What is tinnitus?
Tinnitus is the sound of ringing in the ears. It may also be described as roaring, buzzing, hissing, or clicking inside the head. The sounds may come and go. Or they may be ongoing. The sounds range in severity from a mild distraction to a disabling condition. The sound may happen in one or both ears . Sounds may have different tones.
What causes tinnitus?
Tinnitus may be caused by many things, including:
Damage to the nerve endings in the inner ear
Stiffening of bones in the middle ear
Exposure to loud noises
High or low blood pressure
Head or neck injury
Reaction to certain medicines
What are the symptoms of tinnitus?
People with tinnitus will often complain of hearing these sounds in their head:
They may complain that they have trouble sleeping.
How is tinnitus diagnosed?
The diagnosis of tinnitus includes a complete health history and physical exam. Your healthcare provider may request an audiological evaluation. Depending on the suspected cause of the tinnitus, other tests may be needed.
How is tinnitus treated?
Treatment will depend on your symptoms, age, and general health. It will also depend on how severe the condition is.
Currently there is no known cure for tinnitus. But experts suggest trying one of the following to find relief:
Hearing aids. These may help some people with tinnitus who have hearing loss. Using a hearing aid may make some sounds louder.
Cochlear implants. This option is for those who have tinnitus and severe hearing loss.
Maskers. These provide help for some people by making tinnitus less noticeable. This small electronic device creates sound that may make the ringing or roaring seem softer.
Medicines. Some medicines may ease tinnitus by addressing a problem linked to the condition. Medicines may also improve mood or sleep.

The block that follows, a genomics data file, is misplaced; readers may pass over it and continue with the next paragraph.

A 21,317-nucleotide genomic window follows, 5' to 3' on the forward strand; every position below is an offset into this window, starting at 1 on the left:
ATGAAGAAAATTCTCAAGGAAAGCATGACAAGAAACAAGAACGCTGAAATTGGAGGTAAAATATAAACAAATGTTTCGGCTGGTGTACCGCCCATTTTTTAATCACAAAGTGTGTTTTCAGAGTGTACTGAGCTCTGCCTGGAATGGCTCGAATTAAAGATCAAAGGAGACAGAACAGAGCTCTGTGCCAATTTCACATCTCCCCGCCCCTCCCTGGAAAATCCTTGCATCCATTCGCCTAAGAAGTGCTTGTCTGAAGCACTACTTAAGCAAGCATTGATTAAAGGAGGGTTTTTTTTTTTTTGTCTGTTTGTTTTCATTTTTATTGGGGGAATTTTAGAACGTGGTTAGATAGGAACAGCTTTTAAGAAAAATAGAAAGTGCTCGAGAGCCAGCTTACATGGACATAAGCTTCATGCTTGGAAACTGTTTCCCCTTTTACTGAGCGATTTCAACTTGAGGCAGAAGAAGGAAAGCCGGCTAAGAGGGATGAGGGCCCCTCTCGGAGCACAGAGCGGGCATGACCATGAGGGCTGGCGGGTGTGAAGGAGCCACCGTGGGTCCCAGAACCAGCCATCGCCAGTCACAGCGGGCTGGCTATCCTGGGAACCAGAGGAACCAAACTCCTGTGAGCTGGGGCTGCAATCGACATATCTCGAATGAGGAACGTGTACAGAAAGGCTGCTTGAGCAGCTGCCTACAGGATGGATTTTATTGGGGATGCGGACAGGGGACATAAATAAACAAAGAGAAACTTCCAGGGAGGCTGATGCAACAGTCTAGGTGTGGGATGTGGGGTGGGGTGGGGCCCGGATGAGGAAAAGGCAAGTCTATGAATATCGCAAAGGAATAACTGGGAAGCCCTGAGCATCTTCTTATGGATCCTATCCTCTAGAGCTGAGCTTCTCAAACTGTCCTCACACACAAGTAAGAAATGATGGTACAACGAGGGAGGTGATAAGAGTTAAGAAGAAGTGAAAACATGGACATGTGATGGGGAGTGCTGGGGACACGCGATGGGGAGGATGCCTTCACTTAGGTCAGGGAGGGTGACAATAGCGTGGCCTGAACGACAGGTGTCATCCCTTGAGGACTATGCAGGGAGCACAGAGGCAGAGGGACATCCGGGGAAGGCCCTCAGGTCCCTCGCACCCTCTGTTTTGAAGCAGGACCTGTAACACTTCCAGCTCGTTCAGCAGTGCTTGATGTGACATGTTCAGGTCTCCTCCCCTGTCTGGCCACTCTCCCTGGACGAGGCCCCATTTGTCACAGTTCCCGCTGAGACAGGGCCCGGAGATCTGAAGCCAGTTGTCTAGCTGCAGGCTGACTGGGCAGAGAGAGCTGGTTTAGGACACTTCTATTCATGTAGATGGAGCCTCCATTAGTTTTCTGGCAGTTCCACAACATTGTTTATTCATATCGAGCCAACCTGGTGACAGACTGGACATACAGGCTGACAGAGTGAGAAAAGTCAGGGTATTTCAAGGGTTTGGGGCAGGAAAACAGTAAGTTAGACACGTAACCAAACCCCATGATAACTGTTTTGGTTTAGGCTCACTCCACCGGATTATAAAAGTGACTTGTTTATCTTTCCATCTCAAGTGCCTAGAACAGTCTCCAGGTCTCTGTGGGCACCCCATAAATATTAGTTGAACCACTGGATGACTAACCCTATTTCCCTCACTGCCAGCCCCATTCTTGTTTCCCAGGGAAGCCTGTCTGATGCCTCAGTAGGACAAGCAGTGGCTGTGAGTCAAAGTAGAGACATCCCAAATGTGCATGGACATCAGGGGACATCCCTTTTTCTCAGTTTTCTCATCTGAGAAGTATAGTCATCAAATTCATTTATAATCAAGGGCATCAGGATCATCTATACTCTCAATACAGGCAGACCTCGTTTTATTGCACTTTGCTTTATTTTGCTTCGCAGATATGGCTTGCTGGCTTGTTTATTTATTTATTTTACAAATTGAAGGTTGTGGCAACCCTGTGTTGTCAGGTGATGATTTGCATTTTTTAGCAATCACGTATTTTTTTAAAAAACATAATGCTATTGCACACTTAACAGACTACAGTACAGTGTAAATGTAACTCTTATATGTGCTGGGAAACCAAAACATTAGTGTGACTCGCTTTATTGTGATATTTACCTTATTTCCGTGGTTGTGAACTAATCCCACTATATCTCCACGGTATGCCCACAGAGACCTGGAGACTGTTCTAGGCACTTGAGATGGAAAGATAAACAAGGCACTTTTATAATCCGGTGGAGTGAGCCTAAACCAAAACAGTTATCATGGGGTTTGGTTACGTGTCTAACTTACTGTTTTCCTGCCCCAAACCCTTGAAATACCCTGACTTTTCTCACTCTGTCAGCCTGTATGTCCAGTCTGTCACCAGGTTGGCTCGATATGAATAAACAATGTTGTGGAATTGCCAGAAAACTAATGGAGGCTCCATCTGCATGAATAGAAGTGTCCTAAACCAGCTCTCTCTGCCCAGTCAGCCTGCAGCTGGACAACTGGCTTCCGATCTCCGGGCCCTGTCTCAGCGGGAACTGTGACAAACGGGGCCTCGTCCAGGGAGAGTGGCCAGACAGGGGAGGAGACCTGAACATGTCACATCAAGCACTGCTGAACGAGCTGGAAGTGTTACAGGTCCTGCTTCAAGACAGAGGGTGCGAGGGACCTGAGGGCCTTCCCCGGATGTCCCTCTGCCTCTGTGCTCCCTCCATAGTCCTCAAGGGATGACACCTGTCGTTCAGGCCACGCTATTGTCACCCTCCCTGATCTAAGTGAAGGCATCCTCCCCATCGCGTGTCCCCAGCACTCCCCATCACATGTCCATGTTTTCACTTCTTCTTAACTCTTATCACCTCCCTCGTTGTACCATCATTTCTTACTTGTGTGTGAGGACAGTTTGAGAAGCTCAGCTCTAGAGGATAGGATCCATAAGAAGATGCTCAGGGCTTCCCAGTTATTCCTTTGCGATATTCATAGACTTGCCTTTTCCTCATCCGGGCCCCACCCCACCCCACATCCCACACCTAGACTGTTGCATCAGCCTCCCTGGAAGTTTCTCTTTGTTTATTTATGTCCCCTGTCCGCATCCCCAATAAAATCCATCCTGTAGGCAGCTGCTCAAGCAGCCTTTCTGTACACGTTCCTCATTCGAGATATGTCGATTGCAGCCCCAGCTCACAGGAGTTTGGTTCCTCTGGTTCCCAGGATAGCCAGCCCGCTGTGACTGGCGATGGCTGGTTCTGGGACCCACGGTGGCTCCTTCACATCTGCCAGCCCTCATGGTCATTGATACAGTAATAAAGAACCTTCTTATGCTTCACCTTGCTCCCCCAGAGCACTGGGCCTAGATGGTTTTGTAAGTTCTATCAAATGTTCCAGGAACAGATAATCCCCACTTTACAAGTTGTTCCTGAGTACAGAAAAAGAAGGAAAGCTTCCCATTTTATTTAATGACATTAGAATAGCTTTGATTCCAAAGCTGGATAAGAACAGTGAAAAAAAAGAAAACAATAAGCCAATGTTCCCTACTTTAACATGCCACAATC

Tinnitus retraining therapy. This therapy uses a combination of counseling and maskers. An ear, nose, and throat doctor (ENT or otolaryngologist) or a hearing specialist (audiologist) can help you learn how to deal with the tinnitus.
Counseling. You may find it helpful to meet with a counselor or support group.
Relaxation. This may provide relief as stress may make tinnitus worse.
Living with tinnitus
Tinnitus can affect your quality of life. Your healthcare provider may be able to figure out the underlying cause, which can then be treated. Work with your healthcare provider to come up with ways to reduce tinnitus.
Key points about tinnitus
Tinnitus is the sound of ringing, roaring, buzzing, hissing, or clicking that happens inside the head.
The sounds may come and go. Or they may be ongoing.
There are many causes of tinnitus. Each may be addressed differently.
Tinnitus can affect your quality of life.
Treatment varies from use of hearing aids, maskers, and medicine to counseling and relaxation methods.
Tips to help you get the most from a visit to your healthcare provider:
Know the reason for your visit and what you want to happen.
Before your visit, write down questions you want answered.
Bring someone with you to help you ask questions and remember what your provider tells you.
At the visit, write down the name of a new diagnosis, and any new medicines, treatments, or tests. Also write down any new instructions your provider gives you.
Know why a new medicine or treatment is prescribed, and how it will help you. Also know what the side effects are.
Ask if your condition can be treated in other ways.
Know why a test or procedure is recommended and what the results could mean.
Know what to expect if you do not take the medicine or have the test or procedure.
If you have a follow-up appointment, write down the date, time, and purpose for that visit.
Know how you can contact your provider if you have questions.